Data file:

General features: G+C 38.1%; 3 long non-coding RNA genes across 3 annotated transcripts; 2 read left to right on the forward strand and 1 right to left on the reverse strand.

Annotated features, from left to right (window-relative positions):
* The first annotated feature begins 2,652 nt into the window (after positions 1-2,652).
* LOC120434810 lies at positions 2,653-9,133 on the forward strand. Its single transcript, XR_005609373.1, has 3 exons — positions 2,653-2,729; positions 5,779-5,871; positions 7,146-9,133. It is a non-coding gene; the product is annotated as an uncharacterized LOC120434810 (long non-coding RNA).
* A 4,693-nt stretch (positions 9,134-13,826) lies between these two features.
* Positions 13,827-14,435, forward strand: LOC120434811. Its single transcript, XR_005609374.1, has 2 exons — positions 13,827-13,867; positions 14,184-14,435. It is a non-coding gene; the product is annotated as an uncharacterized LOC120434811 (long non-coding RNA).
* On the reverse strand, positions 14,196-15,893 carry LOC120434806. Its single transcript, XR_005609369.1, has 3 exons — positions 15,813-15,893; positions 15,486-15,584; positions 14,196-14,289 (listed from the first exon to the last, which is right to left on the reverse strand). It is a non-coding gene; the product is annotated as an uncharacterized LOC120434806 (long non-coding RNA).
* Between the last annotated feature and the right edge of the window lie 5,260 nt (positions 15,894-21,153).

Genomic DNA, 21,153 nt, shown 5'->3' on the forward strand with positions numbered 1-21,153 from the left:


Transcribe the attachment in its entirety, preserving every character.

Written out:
General features: G+C 38.1%; 3 long non-coding RNA genes across 3 annotated transcripts; 2 read left to right on the forward strand and 1 right to left on the reverse strand.

Annotated features, from left to right (window-relative positions):
* The first annotated feature begins 2,652 nt into the window (after positions 1-2,652).
* LOC120434810 lies at positions 2,653-9,133 on the forward strand. Its single transcript, XR_005609373.1, has 3 exons — positions 2,653-2,729; positions 5,779-5,871; positions 7,146-9,133. It is a non-coding gene; the product is annotated as an uncharacterized LOC120434810 (long non-coding RNA).
* A 4,693-nt stretch (positions 9,134-13,826) lies between these two features.
* Positions 13,827-14,435, forward strand: LOC120434811. Its single transcript, XR_005609374.1, has 2 exons — positions 13,827-13,867; positions 14,184-14,435. It is a non-coding gene; the product is annotated as an uncharacterized LOC120434811 (long non-coding RNA).
* On the reverse strand, positions 14,196-15,893 carry LOC120434806. Its single transcript, XR_005609369.1, has 3 exons — positions 15,813-15,893; positions 15,486-15,584; positions 14,196-14,289 (listed from the first exon to the last, which is right to left on the reverse strand). It is a non-coding gene; the product is annotated as an uncharacterized LOC120434806 (long non-coding RNA).
* Between the last annotated feature and the right edge of the window lie 5,260 nt (positions 15,894-21,153).

Genomic DNA, 21,153 nt, shown 5'->3' on the forward strand with positions numbered 1-21,153 from the left: